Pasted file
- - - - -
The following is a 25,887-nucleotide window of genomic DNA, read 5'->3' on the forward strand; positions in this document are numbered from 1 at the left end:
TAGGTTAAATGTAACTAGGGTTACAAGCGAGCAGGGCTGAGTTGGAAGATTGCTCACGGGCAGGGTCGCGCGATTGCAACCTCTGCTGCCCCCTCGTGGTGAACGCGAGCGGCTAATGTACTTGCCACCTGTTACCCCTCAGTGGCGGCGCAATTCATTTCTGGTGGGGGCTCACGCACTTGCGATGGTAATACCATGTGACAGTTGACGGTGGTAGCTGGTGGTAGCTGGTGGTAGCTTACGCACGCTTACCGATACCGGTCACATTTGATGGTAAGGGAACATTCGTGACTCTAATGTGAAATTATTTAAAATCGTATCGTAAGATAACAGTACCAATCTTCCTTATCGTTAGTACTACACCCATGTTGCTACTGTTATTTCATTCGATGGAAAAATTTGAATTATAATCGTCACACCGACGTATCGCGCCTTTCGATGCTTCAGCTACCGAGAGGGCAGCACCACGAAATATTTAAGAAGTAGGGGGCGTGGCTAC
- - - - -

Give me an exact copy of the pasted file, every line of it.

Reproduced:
The following is a 25,887-nucleotide window of genomic DNA, read 5'->3' on the forward strand; positions in this document are numbered from 1 at the left end:
TAGGTTAAATGTAACTAGGGTTACAAGCGAGCAGGGCTGAGTTGGAAGATTGCTCACGGGCAGGGTCGCGCGATTGCAACCTCTGCTGCCCCCTCGTGGTGAACGCGAGCGGCTAATGTACTTGCCACCTGTTACCCCTCAGTGGCGGCGCAATTCATTTCTGGTGGGGGCTCACGCACTTGCGATGGTAATACCATGTGACAGTTGACGGTGGTAGCTGGTGGTAGCTGGTGGTAGCTTACGCACGCTTACCGATACCGGTCACATTTGATGGTAAGGGAACATTCGTGACTCTAATGTGAAATTATTTAAAATCGTATCGTAAGATAACAGTACCAATCTTCCTTATCGTTAGTACTACACCCATGTTGCTACTGTTATTTCATTCGATGGAAAAATTTGAATTATAATCGTCACACCGACGTATCGCGCCTTTCGATGCTTCAGCTACCGAGAGGGCAGCACCACGAAATATTTAAGAAGTAGGGGGCGTGGCTAC